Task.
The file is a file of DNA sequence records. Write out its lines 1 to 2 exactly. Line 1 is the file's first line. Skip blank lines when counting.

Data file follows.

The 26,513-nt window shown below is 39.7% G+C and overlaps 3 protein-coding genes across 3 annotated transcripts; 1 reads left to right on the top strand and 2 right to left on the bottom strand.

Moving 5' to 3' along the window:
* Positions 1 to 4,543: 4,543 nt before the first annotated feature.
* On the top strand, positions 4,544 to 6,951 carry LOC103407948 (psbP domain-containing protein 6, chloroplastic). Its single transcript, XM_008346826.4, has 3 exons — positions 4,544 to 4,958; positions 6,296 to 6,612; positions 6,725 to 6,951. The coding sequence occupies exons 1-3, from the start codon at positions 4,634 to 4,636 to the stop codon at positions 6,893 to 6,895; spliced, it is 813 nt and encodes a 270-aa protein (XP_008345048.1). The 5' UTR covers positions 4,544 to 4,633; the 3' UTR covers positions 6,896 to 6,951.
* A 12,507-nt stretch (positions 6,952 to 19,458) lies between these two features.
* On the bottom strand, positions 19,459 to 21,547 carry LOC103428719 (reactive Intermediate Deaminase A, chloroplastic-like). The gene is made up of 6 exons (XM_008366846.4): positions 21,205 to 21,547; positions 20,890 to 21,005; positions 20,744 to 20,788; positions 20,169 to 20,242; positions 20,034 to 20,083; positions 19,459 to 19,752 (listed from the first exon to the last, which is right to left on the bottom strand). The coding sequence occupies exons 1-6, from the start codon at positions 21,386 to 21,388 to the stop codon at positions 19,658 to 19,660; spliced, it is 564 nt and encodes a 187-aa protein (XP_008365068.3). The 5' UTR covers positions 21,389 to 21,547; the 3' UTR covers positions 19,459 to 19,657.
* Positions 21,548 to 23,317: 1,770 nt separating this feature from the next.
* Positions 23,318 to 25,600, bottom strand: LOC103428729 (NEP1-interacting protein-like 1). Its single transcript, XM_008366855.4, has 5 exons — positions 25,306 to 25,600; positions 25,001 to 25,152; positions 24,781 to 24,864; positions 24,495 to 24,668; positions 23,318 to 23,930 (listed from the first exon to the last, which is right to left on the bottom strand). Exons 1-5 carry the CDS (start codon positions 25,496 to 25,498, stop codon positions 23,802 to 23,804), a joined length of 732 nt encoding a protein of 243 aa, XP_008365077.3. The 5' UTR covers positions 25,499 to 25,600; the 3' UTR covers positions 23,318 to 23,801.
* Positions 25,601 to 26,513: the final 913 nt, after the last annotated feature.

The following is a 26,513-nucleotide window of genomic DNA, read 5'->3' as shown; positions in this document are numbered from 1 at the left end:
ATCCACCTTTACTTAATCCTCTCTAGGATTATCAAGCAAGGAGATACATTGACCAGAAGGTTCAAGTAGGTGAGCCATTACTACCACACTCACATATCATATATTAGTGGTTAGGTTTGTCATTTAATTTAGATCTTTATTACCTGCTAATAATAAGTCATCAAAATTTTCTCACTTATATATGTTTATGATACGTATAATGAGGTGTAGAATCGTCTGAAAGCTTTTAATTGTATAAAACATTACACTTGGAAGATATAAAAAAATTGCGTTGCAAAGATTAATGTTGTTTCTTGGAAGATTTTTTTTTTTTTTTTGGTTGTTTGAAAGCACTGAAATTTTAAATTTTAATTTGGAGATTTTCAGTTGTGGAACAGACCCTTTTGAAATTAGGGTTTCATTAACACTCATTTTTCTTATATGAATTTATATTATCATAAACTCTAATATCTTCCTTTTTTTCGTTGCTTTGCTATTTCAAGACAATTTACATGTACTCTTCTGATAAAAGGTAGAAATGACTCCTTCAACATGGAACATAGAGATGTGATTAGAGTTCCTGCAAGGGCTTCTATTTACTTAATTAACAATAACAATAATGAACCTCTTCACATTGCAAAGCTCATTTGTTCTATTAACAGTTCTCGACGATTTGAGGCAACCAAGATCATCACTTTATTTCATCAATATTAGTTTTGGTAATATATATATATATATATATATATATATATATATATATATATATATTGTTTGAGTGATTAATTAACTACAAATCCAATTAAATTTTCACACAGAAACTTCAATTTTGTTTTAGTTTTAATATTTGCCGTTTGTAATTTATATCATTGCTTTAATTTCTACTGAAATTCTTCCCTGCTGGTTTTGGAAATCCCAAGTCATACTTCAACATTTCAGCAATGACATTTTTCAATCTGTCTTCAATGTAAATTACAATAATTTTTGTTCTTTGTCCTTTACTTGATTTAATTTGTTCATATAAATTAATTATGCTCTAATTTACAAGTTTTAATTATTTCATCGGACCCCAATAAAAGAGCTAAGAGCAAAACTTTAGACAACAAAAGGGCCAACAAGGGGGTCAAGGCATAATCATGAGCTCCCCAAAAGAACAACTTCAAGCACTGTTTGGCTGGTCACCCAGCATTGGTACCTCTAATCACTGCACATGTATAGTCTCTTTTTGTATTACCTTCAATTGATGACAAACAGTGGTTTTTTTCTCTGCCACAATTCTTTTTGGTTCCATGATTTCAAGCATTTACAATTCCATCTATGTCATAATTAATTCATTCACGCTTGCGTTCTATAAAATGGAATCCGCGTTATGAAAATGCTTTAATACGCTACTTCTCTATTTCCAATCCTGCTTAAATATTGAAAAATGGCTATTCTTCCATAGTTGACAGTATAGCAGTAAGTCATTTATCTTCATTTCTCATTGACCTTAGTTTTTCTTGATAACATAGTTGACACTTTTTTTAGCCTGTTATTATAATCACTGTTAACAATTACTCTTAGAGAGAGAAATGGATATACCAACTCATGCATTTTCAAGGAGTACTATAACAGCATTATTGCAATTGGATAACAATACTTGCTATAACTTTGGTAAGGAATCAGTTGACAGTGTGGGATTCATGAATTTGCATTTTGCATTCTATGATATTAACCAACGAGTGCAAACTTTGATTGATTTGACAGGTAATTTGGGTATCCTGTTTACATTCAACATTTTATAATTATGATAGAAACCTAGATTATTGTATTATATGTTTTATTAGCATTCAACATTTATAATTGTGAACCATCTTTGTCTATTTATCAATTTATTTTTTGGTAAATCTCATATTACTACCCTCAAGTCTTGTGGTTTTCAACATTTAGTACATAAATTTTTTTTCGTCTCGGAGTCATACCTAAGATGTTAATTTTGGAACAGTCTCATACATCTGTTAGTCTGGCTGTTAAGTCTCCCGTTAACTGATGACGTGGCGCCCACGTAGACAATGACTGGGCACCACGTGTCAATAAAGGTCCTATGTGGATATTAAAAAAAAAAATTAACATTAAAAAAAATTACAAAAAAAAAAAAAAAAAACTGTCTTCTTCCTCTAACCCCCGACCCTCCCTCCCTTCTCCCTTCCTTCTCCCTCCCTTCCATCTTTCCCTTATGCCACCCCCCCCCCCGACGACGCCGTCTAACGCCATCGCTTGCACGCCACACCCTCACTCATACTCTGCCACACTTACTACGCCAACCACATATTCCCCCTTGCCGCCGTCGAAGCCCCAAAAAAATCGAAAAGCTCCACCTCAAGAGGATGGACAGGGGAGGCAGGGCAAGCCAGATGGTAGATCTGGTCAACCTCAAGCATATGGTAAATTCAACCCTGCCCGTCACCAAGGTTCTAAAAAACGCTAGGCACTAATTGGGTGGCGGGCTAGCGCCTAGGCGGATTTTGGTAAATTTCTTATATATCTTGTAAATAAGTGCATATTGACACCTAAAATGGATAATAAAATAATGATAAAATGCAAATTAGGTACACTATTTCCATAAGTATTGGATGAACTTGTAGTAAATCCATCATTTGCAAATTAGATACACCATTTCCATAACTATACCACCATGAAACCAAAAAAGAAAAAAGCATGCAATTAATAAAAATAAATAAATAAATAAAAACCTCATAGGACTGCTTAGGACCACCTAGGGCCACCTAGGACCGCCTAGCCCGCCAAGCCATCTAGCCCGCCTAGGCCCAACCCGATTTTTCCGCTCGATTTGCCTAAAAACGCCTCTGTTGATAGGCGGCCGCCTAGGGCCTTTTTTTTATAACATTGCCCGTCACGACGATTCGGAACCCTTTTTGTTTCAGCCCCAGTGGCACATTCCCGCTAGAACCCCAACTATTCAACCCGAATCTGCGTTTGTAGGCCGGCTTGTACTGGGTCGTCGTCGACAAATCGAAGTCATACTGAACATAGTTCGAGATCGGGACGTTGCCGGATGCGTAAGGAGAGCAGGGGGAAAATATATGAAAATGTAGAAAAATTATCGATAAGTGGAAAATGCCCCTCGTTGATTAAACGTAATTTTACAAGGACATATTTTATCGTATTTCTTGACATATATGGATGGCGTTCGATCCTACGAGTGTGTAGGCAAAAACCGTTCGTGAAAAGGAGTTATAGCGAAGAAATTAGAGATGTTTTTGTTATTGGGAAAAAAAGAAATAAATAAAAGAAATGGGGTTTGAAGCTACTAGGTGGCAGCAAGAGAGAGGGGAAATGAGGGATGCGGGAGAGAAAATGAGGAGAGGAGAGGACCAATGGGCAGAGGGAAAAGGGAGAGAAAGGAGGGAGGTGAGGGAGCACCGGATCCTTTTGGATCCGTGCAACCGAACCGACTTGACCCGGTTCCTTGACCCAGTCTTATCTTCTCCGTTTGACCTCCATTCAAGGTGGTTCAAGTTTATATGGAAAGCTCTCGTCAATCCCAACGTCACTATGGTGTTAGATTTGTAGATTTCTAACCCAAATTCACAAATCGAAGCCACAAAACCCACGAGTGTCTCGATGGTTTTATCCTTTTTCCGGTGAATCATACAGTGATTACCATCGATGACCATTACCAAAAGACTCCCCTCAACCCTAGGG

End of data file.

The 26,513-nt window shown below is 39.7% G+C and overlaps 3 protein-coding genes across 3 annotated transcripts; 1 reads left to right on the top strand and 2 right to left on the bottom strand.

Moving 5' to 3' along the window: